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Tryptophan Metabolism in Atherosclerosis and Diabetes

Author(s):

Emina Sudar-Milovanovic*, Zoran Gluvic, Milan Obradovic, Bozidarka Zaric and Esma R. Isenovic*   Pages 1 - 15 ( 15 )

Abstract:


The essential amino acid tryptophan (Trp) undergoes catabolism through several pathways, producing biologically active metabolites that significantly impact physiological processes. The metabolic pathway responsible for the majority of Trp catabolism is the kynurenine synthesis pathway (KP). Serotonin and melatonin are among the most essential Trp pathways degradation products. It has emerged that a strong relationship exists between alterations in Trp metabolism and the onset and progression of atherosclerosis and diabetes. Atherosclerosis is a chronic inflammatory disease of the small and medium arteries wall caused by maladaptive local immune responses, which underpins several cardiovascular diseases (CVD). Systemic low-grade immune-mediated inflammation is implicated in atherosclerosis where pro-inflammatory cytokines, such as interferon-γ (IFN-γ), play a significant role. IFN-γ upregulates the enzyme indoleamine 2,3-dioxygenase (IDO), decreasing serum levels of the Trp and increasing metabolite levels of kynurenine. Increased IDO expression and activity could accelerate the atherosclerosis process. Therefore, activated IDO inhibition could offer possible treatment options regarding atherosclerosis management. Diabetes is a chronic metabolic disease characterized by hyperglycemia that, over time, leads to severe damage to the heart, blood vessels, eyes, kidneys, and peripheral nerves. Trp serum levels and lower activity of IDO were higher in future type 2 diabetes (T2DM) patients. This article reviews recent findings on the link between mammalian Trp metabolism and its role in atherosclerosis and diabetes and outlines the intervention strategies.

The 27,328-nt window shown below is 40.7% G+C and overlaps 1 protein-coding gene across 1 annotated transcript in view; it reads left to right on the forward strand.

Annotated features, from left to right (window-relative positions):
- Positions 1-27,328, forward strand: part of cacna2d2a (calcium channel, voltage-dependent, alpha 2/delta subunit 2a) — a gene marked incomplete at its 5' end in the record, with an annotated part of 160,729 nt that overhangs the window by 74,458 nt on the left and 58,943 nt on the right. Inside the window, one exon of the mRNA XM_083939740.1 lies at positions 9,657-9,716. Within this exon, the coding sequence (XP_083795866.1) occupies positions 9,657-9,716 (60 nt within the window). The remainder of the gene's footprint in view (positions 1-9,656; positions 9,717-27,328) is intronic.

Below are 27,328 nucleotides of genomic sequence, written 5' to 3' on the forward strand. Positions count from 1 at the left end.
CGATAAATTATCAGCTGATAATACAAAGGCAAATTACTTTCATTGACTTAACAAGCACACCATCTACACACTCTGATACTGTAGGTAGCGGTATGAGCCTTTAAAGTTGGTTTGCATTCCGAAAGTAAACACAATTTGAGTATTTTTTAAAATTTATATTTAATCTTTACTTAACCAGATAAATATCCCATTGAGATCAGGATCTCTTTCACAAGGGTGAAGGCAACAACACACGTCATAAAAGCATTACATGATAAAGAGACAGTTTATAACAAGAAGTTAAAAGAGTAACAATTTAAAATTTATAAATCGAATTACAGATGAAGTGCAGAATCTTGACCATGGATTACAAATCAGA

Keywords:

Tryptophan, kynurenine pathway, indoleamine 2, 3-dioxygenase, kynurenine, atherosclerosis, diabetes.

Affiliation:

Department of Radiobiology and Molecular Genetics, VINČA Institute of Nuclear Sciences - National Institute of the Republic of Serbia, University of Belgrade, Belgrade, Clinic for Internal Medicine, Department of Endocrinology and Diabetes, Zemun Clinical Hospital, School of Medicine, University of Belgrade, Belgrade, Department of Radiobiology and Molecular Genetics, VINČA Institute of Nuclear Sciences - National Institute of the Republic of Serbia, University of Belgrade, Belgrade, Department of Radiobiology and Molecular Genetics, VINČA Institute of Nuclear Sciences - National Institute of the Republic of Serbia, University of Belgrade, Belgrade, Department of Radiobiology and Molecular Genetics, VINČA Institute of Nuclear Sciences - National Institute of the Republic of Serbia, University of Belgrade, Belgrade



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